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Can men get osteoporosis? I thought it just affected women.

"Ask the Experts" at East Jefferson General Hospital [Web Exclusive Content]

Throughout life, bone density is affected by heredity, diet, sex hormones, physical activity, lifestyle choices, and the use of certain medications. Men have larger, stronger bones than women, which explains, in part, why osteoporosis affects fewer men than women. However, in the last few years the problem of osteoporosis in men has been recognized as an important public health issue. About 99 percent of the body's calcium is stored in bones and teeth. Bone is continually being broken down and rebuilt. When dietary intake of calcium can't meet the body's needs, the body draws the mineral from bones to allow a constant bloodstream supply. Ultimately, the breakdown process can exceed deposits, causing a possible reduction in bone mass and density.

There are a few, important steps to take to help prevent osteoporosis. Getting enough calcium is very important. Adults 19 - 50 years old need 1,000 mg of calcium every day; those over 50 need 1,200 mg. The best way to get enough calcium is through your diet. Buy fortified orange juice and cereals, and eat lots of green leafy vegetables and low-fat dairy products like cheese, milk, ice cream and yogurt. You should also get enough vitamin D. If you spend 10-15 minutes outside in the sun each day, your body should make enough vitamin D on its own. It's also important to do regular weight-bearing exercise to strengthen your bones, such as walking, jogging, stair climbing, tennis, weight training and dancing.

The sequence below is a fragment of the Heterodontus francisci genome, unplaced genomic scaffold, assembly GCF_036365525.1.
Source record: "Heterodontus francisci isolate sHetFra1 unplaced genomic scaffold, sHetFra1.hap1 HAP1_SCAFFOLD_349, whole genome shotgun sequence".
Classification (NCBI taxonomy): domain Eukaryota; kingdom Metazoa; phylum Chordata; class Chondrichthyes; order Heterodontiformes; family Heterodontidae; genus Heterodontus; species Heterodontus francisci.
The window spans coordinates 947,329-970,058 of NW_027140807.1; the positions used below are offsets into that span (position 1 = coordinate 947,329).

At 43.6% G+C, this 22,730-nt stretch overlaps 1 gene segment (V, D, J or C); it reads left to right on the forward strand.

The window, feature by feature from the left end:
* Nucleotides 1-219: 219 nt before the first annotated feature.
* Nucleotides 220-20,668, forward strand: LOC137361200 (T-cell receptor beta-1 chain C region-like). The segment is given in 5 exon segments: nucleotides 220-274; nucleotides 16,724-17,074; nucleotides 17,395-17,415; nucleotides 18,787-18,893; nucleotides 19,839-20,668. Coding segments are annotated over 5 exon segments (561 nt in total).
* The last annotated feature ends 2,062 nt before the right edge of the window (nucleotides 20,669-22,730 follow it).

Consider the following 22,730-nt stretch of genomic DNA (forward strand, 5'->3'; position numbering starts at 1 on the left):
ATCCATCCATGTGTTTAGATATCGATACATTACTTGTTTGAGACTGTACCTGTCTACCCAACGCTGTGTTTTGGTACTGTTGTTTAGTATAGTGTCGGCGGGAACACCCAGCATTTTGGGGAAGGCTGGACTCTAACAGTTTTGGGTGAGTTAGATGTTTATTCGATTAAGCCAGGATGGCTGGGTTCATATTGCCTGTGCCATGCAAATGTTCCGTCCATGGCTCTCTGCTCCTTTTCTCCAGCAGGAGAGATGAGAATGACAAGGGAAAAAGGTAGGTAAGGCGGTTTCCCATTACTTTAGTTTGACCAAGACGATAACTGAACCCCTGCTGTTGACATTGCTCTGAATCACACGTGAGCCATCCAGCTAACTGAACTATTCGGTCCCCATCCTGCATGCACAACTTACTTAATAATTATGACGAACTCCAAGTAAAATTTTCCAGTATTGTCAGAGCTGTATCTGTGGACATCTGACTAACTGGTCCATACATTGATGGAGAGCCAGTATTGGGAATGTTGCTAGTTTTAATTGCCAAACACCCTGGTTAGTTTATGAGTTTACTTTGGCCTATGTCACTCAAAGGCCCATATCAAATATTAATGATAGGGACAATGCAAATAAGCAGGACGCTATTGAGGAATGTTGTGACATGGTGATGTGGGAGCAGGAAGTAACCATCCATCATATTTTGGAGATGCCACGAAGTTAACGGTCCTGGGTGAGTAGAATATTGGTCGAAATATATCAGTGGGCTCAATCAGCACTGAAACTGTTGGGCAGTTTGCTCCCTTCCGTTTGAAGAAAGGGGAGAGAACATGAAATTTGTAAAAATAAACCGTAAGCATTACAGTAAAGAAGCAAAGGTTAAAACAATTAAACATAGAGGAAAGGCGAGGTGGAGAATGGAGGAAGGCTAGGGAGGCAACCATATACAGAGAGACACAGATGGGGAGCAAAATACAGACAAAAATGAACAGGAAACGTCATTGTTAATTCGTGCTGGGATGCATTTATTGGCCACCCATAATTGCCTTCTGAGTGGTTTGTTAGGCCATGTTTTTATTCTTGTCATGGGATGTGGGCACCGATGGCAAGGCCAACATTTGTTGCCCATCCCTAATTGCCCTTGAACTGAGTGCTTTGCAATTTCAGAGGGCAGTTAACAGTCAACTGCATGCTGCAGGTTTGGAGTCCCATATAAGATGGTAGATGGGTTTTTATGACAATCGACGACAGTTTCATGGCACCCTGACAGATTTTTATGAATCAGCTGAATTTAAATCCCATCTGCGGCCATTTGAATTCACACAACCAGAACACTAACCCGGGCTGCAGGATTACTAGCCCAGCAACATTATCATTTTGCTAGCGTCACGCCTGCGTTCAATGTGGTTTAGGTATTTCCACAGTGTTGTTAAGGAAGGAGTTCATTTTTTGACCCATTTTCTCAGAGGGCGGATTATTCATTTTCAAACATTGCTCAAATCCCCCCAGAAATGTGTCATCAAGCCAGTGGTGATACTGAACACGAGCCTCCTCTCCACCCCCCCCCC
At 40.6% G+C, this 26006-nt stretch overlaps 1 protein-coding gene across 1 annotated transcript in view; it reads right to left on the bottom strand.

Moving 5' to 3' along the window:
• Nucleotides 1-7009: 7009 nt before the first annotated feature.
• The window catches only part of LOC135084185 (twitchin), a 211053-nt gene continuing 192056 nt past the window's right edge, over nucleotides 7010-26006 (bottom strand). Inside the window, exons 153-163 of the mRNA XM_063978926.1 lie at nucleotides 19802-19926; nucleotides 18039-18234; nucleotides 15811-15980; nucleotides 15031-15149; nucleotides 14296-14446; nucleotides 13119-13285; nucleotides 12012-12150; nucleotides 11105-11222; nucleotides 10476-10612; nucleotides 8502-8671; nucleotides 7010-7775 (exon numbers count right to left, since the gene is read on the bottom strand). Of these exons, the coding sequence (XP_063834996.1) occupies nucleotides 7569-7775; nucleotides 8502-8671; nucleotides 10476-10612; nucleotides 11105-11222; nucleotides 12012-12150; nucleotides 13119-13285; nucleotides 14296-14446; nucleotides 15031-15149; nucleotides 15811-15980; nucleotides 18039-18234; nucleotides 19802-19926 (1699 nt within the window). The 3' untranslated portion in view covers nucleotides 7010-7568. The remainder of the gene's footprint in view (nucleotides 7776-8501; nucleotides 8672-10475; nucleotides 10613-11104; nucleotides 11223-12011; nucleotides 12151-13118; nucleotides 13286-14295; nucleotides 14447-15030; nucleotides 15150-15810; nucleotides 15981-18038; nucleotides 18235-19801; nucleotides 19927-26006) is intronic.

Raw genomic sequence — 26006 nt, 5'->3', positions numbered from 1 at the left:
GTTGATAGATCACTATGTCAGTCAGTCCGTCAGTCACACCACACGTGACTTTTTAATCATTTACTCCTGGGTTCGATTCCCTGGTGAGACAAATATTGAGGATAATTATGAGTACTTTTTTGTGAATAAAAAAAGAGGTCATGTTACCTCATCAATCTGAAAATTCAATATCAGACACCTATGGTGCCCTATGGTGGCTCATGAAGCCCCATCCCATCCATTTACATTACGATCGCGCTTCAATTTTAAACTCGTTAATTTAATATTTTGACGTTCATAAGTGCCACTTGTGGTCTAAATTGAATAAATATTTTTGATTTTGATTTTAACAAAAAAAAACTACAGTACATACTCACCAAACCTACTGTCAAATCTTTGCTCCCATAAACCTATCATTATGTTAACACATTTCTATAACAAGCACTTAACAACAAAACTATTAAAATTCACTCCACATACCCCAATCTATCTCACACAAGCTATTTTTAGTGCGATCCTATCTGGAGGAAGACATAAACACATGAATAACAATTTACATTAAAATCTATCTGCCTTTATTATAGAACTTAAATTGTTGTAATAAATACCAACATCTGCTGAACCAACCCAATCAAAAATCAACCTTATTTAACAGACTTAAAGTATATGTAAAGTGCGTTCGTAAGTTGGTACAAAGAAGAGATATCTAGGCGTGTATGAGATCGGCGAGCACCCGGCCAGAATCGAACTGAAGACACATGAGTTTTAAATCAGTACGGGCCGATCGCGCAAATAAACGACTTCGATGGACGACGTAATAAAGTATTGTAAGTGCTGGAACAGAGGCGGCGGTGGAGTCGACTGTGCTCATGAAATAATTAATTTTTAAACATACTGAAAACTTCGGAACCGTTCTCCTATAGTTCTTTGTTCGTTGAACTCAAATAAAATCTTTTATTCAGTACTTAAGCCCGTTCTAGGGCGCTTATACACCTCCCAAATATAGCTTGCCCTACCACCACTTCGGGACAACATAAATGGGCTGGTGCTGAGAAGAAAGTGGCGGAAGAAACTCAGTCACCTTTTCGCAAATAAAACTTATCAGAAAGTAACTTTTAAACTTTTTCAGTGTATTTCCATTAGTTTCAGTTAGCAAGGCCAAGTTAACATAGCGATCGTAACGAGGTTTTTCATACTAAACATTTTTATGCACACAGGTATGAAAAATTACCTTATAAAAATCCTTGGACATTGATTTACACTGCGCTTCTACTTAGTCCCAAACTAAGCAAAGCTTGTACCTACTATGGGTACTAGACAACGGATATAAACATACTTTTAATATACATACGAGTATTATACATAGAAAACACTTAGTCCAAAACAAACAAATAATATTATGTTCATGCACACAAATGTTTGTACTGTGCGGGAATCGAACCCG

For more information contact sports and lifestyle nutritionist Julie Fortenberry, LDN, RD, at 504.457.3100 at The Fitness Principle with Mackie Shilstone at East Jefferson General Hospital, or go to HYPERLINK "http://www.ejgh.org/thefitnessprinciple"www.ejgh.org/thefitnessprinciple.

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